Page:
Co-op Buying Tips for Dog Owners

When a buyer is ready to purchase a co-op, she usually drafts a list of must have features before beginning her search. If a buyer owns a dog, the one item that must be at the top of the list is “dog-friendly building". However, dog lovers too often assume other people have the same affection for animals, but when it comes to co-ops, dogs are often unwelcome and unwanted.

Co-op boards in New York City have wide latitude in deciding who can purchase in their building.  Many prohibit dogs, with some going as far as banning all pets, including cats and birds. The main reason is liability.  Boards don’t want to risk being sued by another shareholder or visitor if they are bit by a dog when walking in common areas such as elevators and hallways.  Another concern is barking.  Since noise is the number one complaint among building residents, many boards ban dogs to minimize a potential source of irritation and complaint from neighbors.

Given this reality, it’s critically important that dog owners conduct a careful search, using common sense – and the advice of a real estate professional -- when looking.  If a building doesn’t allow dogs over 20 lbs., don’t expect that your 30 lb. terrier will be an exception because it’s well trained. Buyers may even see dogs in buildings where they are prohibited. That's because these dogs have been ‘grandfathered in’ -- they are allowed because the owners lived in the building before it converted to a co-op, or before the doggy ban was instated.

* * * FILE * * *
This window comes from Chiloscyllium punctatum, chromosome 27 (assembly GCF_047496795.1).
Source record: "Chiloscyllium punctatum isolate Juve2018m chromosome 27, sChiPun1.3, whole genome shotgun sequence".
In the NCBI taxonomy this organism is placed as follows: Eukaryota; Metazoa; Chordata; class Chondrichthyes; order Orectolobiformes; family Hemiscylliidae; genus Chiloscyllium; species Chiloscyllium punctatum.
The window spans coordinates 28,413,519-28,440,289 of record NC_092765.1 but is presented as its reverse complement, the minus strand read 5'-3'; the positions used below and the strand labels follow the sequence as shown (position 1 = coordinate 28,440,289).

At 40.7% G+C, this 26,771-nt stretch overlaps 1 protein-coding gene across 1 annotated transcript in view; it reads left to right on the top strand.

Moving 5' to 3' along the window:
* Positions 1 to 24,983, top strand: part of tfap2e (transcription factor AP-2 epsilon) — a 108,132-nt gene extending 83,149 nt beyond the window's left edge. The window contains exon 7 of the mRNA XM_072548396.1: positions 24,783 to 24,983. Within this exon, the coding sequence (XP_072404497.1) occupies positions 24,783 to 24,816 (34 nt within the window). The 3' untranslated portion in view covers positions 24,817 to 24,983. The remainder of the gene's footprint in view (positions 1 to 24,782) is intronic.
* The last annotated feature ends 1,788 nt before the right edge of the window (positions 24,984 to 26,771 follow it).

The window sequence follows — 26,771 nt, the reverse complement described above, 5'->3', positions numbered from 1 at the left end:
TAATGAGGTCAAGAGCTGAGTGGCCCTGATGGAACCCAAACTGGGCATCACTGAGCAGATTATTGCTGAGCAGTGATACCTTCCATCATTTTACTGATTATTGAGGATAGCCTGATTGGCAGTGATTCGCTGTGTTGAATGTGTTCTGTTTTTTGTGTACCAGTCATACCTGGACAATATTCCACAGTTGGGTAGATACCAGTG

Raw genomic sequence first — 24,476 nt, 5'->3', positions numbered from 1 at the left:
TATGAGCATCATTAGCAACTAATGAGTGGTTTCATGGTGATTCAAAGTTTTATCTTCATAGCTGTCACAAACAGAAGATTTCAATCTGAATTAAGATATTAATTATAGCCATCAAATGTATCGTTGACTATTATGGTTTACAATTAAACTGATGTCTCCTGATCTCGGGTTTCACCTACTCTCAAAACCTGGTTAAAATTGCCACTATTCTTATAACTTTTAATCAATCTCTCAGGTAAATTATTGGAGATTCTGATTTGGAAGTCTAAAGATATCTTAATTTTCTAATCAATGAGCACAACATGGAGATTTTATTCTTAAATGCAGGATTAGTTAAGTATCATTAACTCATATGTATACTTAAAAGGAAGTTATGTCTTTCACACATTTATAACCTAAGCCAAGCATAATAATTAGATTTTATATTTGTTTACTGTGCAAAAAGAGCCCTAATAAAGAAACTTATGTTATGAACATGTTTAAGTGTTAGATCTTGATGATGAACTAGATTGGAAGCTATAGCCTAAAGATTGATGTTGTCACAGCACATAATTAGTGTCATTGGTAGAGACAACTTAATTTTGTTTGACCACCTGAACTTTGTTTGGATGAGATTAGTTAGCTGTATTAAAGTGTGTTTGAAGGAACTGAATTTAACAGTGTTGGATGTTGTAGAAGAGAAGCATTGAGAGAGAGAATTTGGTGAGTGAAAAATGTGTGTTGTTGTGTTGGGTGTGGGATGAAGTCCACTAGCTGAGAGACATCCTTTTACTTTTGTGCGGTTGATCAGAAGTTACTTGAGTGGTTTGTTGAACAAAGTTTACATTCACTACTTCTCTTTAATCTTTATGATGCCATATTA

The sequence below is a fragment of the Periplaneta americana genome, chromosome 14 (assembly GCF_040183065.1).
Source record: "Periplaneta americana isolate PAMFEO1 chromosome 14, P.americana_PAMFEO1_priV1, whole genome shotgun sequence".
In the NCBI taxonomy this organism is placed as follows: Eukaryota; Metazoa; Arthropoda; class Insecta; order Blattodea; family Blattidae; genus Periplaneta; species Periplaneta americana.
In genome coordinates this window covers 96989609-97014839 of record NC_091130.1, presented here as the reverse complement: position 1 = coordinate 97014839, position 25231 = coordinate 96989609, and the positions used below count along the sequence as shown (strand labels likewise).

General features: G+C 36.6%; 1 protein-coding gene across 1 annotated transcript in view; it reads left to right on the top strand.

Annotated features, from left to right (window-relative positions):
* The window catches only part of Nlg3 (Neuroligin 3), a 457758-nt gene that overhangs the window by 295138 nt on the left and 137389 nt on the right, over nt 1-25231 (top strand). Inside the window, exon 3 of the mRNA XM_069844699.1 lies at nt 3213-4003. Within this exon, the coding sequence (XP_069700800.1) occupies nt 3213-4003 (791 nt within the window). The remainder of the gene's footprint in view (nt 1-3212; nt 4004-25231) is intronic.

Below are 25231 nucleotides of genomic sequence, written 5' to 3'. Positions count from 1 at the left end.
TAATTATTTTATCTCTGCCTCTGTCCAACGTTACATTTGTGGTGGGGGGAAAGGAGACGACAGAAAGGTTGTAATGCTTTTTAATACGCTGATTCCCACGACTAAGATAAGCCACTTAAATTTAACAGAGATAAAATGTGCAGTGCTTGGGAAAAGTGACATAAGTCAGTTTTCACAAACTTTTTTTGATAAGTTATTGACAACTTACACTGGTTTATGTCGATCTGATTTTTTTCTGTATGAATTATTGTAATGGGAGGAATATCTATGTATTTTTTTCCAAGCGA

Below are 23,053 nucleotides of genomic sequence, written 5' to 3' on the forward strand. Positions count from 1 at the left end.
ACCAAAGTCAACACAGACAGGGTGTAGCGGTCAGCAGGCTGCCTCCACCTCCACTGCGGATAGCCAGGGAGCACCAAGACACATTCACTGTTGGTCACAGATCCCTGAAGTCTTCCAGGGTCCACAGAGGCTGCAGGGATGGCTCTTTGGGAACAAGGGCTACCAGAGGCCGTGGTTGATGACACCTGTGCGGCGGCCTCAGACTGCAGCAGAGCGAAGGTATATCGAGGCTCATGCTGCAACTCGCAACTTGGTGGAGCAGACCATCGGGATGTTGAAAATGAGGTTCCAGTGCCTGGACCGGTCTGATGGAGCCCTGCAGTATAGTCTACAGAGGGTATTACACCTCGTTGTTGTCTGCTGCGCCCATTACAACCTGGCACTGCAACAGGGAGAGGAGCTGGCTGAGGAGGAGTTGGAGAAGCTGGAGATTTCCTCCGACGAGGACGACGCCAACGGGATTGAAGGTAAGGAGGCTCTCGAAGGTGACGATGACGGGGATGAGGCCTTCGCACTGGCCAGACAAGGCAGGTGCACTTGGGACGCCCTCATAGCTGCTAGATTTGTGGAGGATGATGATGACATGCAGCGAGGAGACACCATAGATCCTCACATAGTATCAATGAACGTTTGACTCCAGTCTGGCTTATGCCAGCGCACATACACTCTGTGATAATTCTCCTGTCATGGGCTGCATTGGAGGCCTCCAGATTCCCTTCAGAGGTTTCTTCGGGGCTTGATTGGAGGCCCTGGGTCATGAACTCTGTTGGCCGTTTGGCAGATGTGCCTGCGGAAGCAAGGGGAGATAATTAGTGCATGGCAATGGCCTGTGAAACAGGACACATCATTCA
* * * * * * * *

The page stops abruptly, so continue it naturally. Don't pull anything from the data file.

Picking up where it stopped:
And buyers should never assume they can get past the board by denying dog ownership.  In a recent case in Forest Hills, a long-time co-op owner fell in love with a Chihuahua and decided to keep it, despite her building’s dog ban.  Eventually she was found out and was told she had to get rid of the dog. Since she wasn’t prepared to give away her dog, she was forced to sell her co-op.       

The best solution for anyone with a dog is to research and select a licensed real estate agent who has multiple sales under her belt with dog-friendly buildings.  Buyers should work with an agent who will ensure that the buyer – and the dog – will pass the board.

As a professional real estate agent working in Queens, I have helped many dog lovers find the perfect co-op.  I have also served as the president of a co-op that was dog-friendly, and I can advise buyers about how to find the perfect co-op that is welcoming to both humans and animals.

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Dolores Gleksman
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